Duckies: Small rafts permit solo whitewater trips

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This Aug. 24, 2013 photo provided by the Adirondack Explorer shows Becky Pelton of North Creek Rafting guiding her raft of clients through the last rapids of the Hudson River Gorge in Minerva, N.Y. Nate Pelton's North Creek Rafting Co. was the only outfitter offering ducky trips this season through the Hudson River Gorge. You ride atop duckies, back and feet braced against inflated thwarts, flanked by gunwale tubes almost a foot high. (AP Photo/Adirondack Explorer, Phil Brown)

MINERVA, N.Y. (AP) — The small boat dropped into the trough beneath the 3-foot wave, then tilted up toward the white-capped crest, which broke over it, drenching me. The force of the upper Hudson River then propelled it downriver and straight into the next wave.

The nearly 13-foot solo raft, similar to an inflatable kayak, carries paddlers only inches above the pounding rapids.

Called a ducky, it's nearly unsinkable, and doesn't require the skill of a true whitewater kayaker or canoeist. But it's the same intimate, wild view. If you get turned sideways, hit a rock or get sucked into a hole, it can dump you out in an Adirondack second.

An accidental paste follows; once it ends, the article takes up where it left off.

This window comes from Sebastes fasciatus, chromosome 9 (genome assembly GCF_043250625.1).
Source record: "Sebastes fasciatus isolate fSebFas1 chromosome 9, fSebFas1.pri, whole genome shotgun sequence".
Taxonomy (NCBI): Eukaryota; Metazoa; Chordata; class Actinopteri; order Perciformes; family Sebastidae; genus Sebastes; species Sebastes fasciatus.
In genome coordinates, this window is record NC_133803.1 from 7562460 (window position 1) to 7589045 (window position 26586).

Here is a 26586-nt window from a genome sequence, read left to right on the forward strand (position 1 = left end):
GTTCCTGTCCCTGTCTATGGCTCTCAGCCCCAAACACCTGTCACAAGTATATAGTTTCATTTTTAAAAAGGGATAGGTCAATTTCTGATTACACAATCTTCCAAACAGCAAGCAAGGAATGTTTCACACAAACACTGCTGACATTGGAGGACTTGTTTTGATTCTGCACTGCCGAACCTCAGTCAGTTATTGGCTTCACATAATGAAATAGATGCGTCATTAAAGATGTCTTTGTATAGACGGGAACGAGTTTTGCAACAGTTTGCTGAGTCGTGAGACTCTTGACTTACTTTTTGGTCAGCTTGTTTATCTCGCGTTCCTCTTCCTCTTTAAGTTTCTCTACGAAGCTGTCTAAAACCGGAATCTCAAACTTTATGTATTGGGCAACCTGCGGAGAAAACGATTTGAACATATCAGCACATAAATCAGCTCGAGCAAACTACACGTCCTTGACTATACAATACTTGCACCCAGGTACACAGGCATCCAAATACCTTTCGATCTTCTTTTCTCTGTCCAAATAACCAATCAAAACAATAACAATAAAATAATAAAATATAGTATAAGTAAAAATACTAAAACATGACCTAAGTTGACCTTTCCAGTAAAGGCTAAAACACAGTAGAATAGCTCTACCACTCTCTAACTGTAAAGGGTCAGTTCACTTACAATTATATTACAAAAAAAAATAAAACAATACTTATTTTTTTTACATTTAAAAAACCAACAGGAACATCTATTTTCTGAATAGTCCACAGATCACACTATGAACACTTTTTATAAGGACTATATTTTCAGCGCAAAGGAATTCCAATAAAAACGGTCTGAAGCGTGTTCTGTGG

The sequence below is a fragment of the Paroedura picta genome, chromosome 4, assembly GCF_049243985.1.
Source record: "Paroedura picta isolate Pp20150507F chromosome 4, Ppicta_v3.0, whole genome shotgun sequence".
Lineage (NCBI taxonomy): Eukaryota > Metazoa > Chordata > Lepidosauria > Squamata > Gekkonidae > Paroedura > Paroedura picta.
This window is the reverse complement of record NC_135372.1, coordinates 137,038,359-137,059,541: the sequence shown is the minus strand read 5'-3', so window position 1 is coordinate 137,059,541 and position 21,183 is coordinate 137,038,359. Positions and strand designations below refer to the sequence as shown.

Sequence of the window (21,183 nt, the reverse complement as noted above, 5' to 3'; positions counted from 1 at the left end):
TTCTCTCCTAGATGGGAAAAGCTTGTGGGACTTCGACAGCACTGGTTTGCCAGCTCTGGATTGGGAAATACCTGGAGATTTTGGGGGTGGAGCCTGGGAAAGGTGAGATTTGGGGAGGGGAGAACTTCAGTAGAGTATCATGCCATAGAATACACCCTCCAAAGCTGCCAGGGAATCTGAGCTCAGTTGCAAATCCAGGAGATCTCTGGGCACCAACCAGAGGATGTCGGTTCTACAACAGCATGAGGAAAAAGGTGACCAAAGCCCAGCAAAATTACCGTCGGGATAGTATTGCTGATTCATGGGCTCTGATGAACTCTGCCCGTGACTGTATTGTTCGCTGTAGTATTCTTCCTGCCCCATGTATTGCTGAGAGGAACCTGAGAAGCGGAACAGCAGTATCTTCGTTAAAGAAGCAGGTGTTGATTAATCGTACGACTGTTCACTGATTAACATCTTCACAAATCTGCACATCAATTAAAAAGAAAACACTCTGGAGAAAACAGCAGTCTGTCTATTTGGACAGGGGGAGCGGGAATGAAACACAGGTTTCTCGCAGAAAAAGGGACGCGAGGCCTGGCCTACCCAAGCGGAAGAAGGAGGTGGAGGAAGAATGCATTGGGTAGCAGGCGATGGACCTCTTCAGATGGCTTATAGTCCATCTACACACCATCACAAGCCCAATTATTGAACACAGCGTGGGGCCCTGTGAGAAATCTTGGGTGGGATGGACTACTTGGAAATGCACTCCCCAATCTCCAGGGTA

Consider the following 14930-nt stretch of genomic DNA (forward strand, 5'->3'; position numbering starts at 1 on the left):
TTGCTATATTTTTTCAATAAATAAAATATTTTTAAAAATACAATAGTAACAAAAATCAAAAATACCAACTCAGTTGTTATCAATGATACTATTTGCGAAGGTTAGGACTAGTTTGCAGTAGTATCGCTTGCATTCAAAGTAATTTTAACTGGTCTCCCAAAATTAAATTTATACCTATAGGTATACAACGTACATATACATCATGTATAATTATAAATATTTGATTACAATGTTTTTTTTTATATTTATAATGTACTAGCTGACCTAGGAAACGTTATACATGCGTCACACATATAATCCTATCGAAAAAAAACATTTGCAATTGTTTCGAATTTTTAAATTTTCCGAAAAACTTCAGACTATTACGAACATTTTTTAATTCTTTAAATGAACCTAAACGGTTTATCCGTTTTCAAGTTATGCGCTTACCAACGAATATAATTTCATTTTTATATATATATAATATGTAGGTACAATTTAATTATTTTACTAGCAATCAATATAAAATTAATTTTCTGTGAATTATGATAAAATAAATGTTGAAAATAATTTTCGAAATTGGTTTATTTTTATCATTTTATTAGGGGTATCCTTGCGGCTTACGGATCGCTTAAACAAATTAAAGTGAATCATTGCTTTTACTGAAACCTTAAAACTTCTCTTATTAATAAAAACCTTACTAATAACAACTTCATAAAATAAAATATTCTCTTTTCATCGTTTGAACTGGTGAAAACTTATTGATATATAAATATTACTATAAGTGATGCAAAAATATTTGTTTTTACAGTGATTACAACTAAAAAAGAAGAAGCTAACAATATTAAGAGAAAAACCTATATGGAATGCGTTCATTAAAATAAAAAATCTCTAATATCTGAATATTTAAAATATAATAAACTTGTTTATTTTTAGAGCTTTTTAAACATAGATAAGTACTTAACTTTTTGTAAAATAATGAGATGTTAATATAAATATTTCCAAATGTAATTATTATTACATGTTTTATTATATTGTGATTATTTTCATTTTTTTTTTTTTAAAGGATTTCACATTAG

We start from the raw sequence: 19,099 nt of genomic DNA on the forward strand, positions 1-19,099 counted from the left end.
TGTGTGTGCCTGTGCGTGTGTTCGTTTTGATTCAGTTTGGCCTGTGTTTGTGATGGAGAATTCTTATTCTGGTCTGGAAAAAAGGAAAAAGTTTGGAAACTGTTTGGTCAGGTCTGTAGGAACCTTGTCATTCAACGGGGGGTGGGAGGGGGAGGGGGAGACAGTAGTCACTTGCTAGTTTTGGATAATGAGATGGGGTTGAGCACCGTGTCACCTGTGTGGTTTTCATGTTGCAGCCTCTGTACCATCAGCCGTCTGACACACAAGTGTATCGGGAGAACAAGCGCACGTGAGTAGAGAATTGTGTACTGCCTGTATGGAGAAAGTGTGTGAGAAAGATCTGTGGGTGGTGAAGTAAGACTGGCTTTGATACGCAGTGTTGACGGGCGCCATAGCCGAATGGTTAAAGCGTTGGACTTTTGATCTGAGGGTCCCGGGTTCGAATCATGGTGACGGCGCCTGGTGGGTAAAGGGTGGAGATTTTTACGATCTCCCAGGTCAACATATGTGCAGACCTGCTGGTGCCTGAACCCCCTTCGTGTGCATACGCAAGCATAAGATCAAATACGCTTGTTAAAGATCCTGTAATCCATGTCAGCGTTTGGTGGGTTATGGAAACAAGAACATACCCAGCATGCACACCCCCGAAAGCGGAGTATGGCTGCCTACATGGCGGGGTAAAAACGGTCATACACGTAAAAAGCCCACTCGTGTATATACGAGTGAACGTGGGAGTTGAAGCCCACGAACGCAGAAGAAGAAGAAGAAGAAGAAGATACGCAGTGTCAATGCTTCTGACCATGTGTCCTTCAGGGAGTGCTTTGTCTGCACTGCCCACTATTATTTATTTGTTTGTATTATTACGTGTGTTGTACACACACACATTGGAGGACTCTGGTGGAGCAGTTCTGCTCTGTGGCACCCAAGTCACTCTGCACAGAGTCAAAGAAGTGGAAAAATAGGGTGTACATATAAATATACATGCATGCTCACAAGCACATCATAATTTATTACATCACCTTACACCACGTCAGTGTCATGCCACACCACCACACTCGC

"Just keep it straight and enjoy the ride," whitewater guide Joe Sanantonio shouted from the big raft he was steering filled with seven paddlers.

Whitewater enthusiasts can find guided ducky outings in many parts of the country, often on lesser rapids than the big rafts run.

Nate Pelton's North Creek Rafting Co. was the only outfitter offering ducky trips this season through the Hudson River Gorge.

You ride atop duckies, back and feet braced against inflated thwarts, flanked by gunwale tubes almost a foot high. The waves often splash over, then drain through self-bailing holes in the hull.

The twin-bladed kayak paddle helps you stay pointed downstream and avoid the rounded boulders that rise from the water like hippos. Other rocks lie barely submerged. You have to read the currents quickly and carefully to avoid them. Riding so low, you can stick a hand into the cool, clear water any time you like.

On the Nantahala River near Bryson City, N.C., about one-third of Paddle Inn Rafting's customers take their custom single, double and triple duckies, said Ardis Thomas, who still guides at 75 and whose son Mark owns the company.

"I much prefer guiding ducks," Ardis said. "You can train people to eddy in and peel out. You're doing the same things they do with canoes and kayaks, except it's a lot safer because you're in a rubber inflatable. ... If it hits you in the head it's not a big deal."

With Pelton, the toughest stretch on that Saturday in late August was the Blue Ledge Narrows, Class IV whitewater (on the difficulty scale that ranges from Class I riffles to impassable Class VI). That's where the big wave felt like it would flip the ducky. It didn't, and the next quarter-mile pounded like manic ocean surf, with breakers only seconds apart and a clean, faintly metallic smell instead of brine.